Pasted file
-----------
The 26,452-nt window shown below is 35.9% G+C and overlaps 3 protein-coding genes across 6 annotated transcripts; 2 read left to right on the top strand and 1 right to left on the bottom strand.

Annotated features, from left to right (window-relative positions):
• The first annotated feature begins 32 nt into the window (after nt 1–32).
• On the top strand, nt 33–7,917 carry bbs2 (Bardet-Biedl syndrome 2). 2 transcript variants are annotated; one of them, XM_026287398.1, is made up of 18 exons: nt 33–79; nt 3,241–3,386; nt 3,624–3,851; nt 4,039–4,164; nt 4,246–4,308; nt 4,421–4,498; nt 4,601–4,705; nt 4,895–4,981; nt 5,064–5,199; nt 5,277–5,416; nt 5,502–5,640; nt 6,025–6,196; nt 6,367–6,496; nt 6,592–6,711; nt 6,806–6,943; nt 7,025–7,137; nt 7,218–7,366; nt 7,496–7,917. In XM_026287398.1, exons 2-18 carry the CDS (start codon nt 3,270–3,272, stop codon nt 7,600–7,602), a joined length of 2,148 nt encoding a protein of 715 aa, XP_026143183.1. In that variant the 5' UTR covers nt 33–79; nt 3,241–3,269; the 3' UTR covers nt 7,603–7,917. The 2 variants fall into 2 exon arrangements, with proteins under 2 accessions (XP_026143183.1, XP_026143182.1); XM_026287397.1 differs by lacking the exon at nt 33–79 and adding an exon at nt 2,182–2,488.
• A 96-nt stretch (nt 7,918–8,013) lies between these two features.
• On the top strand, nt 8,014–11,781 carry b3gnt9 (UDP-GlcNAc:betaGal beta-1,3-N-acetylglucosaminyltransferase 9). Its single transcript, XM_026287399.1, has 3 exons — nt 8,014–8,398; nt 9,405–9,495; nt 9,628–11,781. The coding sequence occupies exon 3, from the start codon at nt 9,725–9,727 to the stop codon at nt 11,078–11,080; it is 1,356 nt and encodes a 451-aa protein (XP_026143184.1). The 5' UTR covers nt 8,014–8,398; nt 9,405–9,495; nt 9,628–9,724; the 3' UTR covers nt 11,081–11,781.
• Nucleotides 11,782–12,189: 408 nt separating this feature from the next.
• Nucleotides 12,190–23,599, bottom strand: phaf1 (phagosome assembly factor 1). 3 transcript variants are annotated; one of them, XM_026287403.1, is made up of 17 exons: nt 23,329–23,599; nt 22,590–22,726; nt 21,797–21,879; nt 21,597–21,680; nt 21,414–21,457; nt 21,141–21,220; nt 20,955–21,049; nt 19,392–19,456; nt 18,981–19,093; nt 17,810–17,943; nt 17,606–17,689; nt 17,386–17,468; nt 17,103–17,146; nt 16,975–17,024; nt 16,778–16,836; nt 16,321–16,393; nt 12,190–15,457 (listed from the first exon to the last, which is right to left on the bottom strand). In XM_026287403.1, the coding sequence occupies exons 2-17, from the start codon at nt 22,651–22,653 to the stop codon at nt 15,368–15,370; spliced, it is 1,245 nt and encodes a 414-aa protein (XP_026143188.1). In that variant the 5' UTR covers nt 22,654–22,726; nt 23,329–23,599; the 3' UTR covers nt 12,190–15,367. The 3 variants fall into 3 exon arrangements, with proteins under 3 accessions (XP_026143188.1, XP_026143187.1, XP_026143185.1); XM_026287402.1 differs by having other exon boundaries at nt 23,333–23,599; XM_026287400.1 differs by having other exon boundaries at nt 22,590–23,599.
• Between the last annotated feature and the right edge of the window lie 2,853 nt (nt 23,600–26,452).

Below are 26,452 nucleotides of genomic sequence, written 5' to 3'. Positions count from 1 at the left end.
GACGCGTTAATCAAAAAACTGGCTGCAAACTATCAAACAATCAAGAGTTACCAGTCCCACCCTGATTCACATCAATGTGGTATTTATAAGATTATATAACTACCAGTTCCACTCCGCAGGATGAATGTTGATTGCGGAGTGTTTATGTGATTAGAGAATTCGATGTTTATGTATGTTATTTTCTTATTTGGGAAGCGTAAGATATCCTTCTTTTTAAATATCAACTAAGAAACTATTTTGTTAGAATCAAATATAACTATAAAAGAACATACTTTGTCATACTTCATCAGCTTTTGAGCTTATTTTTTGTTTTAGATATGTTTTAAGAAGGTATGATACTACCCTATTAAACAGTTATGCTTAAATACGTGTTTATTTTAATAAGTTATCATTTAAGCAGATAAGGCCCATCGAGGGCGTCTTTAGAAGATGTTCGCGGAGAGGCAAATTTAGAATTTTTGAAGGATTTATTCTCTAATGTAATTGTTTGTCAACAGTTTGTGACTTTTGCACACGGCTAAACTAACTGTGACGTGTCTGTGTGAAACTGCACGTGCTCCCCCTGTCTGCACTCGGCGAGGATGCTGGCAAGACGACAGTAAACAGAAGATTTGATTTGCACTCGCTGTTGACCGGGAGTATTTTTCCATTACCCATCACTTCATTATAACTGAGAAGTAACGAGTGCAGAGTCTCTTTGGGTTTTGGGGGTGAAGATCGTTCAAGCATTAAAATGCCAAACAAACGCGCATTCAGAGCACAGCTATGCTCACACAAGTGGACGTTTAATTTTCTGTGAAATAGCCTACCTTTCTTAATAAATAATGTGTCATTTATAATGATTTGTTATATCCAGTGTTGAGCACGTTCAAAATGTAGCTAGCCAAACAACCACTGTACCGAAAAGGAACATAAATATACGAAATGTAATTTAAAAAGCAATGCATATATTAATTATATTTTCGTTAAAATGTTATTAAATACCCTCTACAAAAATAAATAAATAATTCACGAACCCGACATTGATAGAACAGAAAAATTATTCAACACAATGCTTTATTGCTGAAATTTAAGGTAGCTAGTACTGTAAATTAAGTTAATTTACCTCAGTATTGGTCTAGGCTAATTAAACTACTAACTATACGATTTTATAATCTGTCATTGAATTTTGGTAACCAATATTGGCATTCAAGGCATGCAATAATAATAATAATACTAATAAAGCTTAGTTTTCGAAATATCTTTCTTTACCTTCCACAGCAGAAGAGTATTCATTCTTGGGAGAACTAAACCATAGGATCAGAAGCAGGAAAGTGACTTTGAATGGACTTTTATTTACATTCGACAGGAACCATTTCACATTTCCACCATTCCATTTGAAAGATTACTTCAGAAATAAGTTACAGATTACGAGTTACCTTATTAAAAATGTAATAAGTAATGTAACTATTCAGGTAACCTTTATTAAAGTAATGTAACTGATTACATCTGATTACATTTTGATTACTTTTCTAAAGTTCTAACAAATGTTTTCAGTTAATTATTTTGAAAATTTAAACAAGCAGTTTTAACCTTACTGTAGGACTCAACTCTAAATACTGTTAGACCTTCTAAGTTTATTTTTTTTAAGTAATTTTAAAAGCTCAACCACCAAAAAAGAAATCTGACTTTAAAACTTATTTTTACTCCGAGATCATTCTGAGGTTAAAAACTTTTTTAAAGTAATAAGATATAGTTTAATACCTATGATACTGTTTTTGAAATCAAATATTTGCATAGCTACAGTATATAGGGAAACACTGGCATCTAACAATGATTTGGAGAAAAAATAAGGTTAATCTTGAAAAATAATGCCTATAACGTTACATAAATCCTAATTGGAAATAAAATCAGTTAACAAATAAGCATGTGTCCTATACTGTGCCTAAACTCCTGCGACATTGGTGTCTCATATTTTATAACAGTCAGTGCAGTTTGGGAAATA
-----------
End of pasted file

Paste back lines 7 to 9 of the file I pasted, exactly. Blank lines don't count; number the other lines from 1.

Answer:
• Nucleotides 11,782–12,189: 408 nt separating this feature from the next.
• Nucleotides 12,190–23,599, bottom strand: phaf1 (phagosome assembly factor 1). 3 transcript variants are annotated; one of them, XM_026287403.1, is made up of 17 exons: nt 23,329–23,599; nt 22,590–22,726; nt 21,797–21,879; nt 21,597–21,680; nt 21,414–21,457; nt 21,141–21,220; nt 20,955–21,049; nt 19,392–19,456; nt 18,981–19,093; nt 17,810–17,943; nt 17,606–17,689; nt 17,386–17,468; nt 17,103–17,146; nt 16,975–17,024; nt 16,778–16,836; nt 16,321–16,393; nt 12,190–15,457 (listed from the first exon to the last, which is right to left on the bottom strand). In XM_026287403.1, the coding sequence occupies exons 2-17, from the start codon at nt 22,651–22,653 to the stop codon at nt 15,368–15,370; spliced, it is 1,245 nt and encodes a 414-aa protein (XP_026143188.1). In that variant the 5' UTR covers nt 22,654–22,726; nt 23,329–23,599; the 3' UTR covers nt 12,190–15,367. The 3 variants fall into 3 exon arrangements, with proteins under 3 accessions (XP_026143188.1, XP_026143187.1, XP_026143185.1); XM_026287402.1 differs by having other exon boundaries at nt 23,333–23,599; XM_026287400.1 differs by having other exon boundaries at nt 22,590–23,599.
• Between the last annotated feature and the right edge of the window lie 2,853 nt (nt 23,600–26,452).